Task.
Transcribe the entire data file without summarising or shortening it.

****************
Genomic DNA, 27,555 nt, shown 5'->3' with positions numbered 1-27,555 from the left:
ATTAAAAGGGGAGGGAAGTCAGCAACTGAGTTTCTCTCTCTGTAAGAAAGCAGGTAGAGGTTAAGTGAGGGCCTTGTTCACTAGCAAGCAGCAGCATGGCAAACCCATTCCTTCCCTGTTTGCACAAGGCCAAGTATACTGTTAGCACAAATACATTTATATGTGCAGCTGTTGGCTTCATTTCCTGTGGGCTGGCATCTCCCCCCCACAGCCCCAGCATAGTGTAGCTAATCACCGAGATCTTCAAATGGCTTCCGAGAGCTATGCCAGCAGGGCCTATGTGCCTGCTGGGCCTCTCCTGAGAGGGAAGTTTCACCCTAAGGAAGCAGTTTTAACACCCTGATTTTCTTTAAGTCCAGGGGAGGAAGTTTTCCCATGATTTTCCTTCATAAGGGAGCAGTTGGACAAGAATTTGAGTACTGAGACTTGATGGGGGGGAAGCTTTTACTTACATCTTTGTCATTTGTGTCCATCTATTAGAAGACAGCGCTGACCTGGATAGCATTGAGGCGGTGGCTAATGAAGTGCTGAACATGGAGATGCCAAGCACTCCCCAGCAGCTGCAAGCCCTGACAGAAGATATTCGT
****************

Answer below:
Genomic DNA, 27,555 nt, shown 5'->3' with positions numbered 1-27,555 from the left:
ATTAAAAGGGGAGGGAAGTCAGCAACTGAGTTTCTCTCTCTGTAAGAAAGCAGGTAGAGGTTAAGTGAGGGCCTTGTTCACTAGCAAGCAGCAGCATGGCAAACCCATTCCTTCCCTGTTTGCACAAGGCCAAGTATACTGTTAGCACAAATACATTTATATGTGCAGCTGTTGGCTTCATTTCCTGTGGGCTGGCATCTCCCCCCCACAGCCCCAGCATAGTGTAGCTAATCACCGAGATCTTCAAATGGCTTCCGAGAGCTATGCCAGCAGGGCCTATGTGCCTGCTGGGCCTCTCCTGAGAGGGAAGTTTCACCCTAAGGAAGCAGTTTTAACACCCTGATTTTCTTTAAGTCCAGGGGAGGAAGTTTTCCCATGATTTTCCTTCATAAGGGAGCAGTTGGACAAGAATTTGAGTACTGAGACTTGATGGGGGGGAAGCTTTTACTTACATCTTTGTCATTTGTGTCCATCTATTAGAAGACAGCGCTGACCTGGATAGCATTGAGGCGGTGGCTAATGAAGTGCTGAACATGGAGATGCCAAGCACTCCCCAGCAGCTGCAAGCCCTGACAGAAGATATTCGT